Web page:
Allergy drug recommendations for patients on a budget

Ahhh spring.

The lovely blooms unfurling. The trees budding.

It’s enough to make a girl get tears in her eyes.

And sneezes in her nose.

And itching on her face.

Yes, it’s allergy season again — but what can you do to make yourself more comfortable without emptying your wallet?

1. Avoidance. Close the windows. Make someone else cut the grass. Stay inside. (Yes, I hate this one too- let’s move on.)

2. Neti pot or other nasal saline rinsing. LOVE this one. 85% of allergens get in through your nasal passages. The rest gets in through the eyes and mouth. Why not just rinse the stuff out of your nose before it gets a chance to stimulate your immune response and make you miserable? A neti pot with salt packets costs about $12-20 and lasts for months. My favorite brand: the Walgreens knock-off version of Sinucleanse.  If you don’t know what on earth I am talking about — you can watch this neti pot video.

3. Antihistamines. Helps with the sneezing and itching and eye-tearing. Claritin (loratadine) or Zyrtec (cetirizine) are both over the counter, available in generic and one tablet lasts all day. Some pharmacies will still dispense this as a prescription, too. For instance, Target sells 30 loratadine tabs on their $4 prescription plan. Costco (recall: you don’t need to be a member to use their pharmacy) sells 300 cetirizine tabs for $20! If neither of those meds works for you or makes you too sleepy –  there is also generic Allegra (fexofenadine) 180 mg tabs. This is only available by prescription and the price varies from $36- $90 for 30 tabs (Please see LesliesList.org price comparison: allergy meds). The other available over the counter antihistamines work just fine, but are so short-acting and sedating it is hard to recommend them as a daily allergy treatment strategy.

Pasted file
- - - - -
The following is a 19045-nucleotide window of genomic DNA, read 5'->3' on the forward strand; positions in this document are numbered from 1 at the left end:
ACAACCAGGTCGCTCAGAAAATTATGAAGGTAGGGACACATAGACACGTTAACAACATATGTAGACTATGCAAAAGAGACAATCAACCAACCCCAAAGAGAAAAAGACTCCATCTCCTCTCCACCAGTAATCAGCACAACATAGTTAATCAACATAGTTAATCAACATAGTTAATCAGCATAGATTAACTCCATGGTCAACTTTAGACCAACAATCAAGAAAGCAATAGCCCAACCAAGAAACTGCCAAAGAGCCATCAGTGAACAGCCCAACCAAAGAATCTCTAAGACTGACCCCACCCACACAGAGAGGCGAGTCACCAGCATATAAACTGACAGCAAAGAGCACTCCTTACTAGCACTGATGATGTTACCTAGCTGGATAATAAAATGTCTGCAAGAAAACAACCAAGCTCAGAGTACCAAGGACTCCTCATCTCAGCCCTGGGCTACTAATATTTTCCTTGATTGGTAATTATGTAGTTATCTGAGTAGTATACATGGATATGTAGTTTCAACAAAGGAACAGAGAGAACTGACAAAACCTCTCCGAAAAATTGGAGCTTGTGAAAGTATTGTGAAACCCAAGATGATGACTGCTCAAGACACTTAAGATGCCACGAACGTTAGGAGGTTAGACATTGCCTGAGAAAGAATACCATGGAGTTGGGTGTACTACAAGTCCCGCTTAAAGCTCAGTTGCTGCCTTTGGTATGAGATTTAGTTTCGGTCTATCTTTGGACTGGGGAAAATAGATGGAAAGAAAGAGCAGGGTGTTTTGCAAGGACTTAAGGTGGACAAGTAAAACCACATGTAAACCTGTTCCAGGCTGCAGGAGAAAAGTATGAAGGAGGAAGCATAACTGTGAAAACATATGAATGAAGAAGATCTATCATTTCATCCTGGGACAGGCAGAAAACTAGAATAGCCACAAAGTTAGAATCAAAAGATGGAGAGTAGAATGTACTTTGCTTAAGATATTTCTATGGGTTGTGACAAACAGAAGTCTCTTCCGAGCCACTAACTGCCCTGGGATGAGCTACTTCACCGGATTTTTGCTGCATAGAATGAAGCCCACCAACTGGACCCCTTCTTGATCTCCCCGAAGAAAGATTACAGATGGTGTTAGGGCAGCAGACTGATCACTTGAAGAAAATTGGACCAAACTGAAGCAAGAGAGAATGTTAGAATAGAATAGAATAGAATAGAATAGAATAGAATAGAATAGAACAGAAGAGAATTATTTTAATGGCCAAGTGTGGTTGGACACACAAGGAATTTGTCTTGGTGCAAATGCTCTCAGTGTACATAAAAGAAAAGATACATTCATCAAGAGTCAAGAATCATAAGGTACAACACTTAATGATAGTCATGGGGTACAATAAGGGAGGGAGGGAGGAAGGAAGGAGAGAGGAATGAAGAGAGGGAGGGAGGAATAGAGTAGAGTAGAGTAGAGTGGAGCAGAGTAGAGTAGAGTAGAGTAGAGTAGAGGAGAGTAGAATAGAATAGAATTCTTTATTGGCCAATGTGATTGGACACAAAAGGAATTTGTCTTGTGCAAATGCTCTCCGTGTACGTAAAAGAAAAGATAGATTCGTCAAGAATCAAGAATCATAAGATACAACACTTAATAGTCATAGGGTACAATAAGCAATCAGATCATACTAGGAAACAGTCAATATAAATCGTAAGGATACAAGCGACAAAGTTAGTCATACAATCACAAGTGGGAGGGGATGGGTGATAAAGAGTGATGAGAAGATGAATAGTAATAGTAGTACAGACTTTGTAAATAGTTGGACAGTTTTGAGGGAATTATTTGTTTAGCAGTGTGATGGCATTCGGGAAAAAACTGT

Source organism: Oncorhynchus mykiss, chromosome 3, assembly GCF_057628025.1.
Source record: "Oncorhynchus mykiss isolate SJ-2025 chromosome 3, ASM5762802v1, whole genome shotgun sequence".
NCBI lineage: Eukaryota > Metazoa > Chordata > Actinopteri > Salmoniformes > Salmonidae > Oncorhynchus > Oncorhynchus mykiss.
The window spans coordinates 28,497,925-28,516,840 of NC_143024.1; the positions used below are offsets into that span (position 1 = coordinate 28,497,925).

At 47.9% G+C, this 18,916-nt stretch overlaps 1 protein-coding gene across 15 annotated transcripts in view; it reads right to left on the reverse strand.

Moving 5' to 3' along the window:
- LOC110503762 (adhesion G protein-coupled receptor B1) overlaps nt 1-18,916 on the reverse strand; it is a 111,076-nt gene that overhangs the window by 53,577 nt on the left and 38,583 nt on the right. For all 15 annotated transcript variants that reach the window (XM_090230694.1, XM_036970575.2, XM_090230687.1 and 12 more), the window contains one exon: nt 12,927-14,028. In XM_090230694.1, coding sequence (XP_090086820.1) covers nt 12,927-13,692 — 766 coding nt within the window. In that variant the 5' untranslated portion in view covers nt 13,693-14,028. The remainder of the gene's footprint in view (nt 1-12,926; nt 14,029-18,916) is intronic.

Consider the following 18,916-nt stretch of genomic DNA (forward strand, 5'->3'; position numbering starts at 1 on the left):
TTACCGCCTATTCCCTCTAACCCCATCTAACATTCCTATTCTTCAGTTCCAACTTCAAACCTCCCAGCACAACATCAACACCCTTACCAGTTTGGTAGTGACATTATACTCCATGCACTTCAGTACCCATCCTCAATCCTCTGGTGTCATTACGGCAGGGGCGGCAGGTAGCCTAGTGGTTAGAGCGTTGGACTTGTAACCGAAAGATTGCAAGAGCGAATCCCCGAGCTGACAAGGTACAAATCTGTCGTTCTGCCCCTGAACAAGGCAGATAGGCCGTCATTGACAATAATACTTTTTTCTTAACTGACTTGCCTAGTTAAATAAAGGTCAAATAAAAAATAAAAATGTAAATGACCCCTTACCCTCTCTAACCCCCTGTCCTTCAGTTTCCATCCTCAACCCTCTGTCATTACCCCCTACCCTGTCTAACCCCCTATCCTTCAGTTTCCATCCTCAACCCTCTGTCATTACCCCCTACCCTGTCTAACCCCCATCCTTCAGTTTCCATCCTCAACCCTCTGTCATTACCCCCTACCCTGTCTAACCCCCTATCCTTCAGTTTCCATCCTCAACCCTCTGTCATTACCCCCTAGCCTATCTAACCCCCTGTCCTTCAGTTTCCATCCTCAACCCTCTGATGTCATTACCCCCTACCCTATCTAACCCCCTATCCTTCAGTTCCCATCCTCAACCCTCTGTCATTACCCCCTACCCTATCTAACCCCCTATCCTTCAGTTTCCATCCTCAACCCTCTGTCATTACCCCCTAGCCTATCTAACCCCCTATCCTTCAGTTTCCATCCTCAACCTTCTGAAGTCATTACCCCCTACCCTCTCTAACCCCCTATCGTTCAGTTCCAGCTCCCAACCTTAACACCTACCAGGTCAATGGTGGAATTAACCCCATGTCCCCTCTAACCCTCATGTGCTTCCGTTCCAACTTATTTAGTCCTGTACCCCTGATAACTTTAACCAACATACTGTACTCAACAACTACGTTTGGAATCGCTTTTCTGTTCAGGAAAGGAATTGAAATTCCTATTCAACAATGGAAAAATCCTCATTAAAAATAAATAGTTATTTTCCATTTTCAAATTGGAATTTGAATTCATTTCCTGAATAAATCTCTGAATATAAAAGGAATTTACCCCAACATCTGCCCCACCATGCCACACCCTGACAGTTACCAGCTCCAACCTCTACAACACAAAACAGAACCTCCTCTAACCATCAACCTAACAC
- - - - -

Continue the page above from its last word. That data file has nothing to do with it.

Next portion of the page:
4. Decongestants. Sudafed (pseudoephedrine), for those of you that can tolerate it (makes some people feel speedy and light-headed) helps quite a bit with congestion. Fun fact: most medicines that end in a “D” (Allegra-D, Zyrtec-D, Claritin-D) simply an antohistamine with the addition of pseudoephedrine 120 mg. My advice is to purchase and use these medicines separately. This way you can take only as much as you need, and it is usually cheaper. For example: Allegra D 12-Hour (generic), 60 tabs, costs $130 at Walgreens. However, a 30 day rx for generic Allegra and 60 tabs of generic Sudafed is $59 + $24 = $84.

5. Nasal steroids and nasal antihistamine sprays. These can help with the nasal symptoms of allergy. Nice because they don’t really cause much in the way of systemic side effects, although they can cause irritation of the nose in 10-20% of users. All require a prescription from your doc. Nasal steroids prices vary from $15 (generic Flonase at Costco)- $136 (Rhinocort AQ at Walgreens- no generic available). Nasal antihistamines, such as generic Astelin, vary in price from $69 at Walmart – $131 at Walgreens.

6. Antihistamine eye drops. To treat itchy and watery eyes. These are available over the counter for about $7 (Visine-A). Since Visine A also has an ingredient that takes out redness, in addition to the antihistamine, this should be for occasional use only. You can also get prescription drops that are antihistamine only, such as generic Optivar (azelastine) for $77- 110, or Patanol (no generic available) for $95- 133 a bottle

5. Other. The leukotriene esterase inhibitors, such as Singulair, work like magic for some people but not at all for others. One thing for sure- they are very expensive ($122- 165 for a month’s supply) and require a prescription. My advice is, if you are looking to save money, buy as a last resort only.

Leslie Ramirez is an internal medicine physician and founder of Leslie’s List, which provides information that enables all patients, but especially the uninsured and underinsured, to find more affordable medications and health care services.

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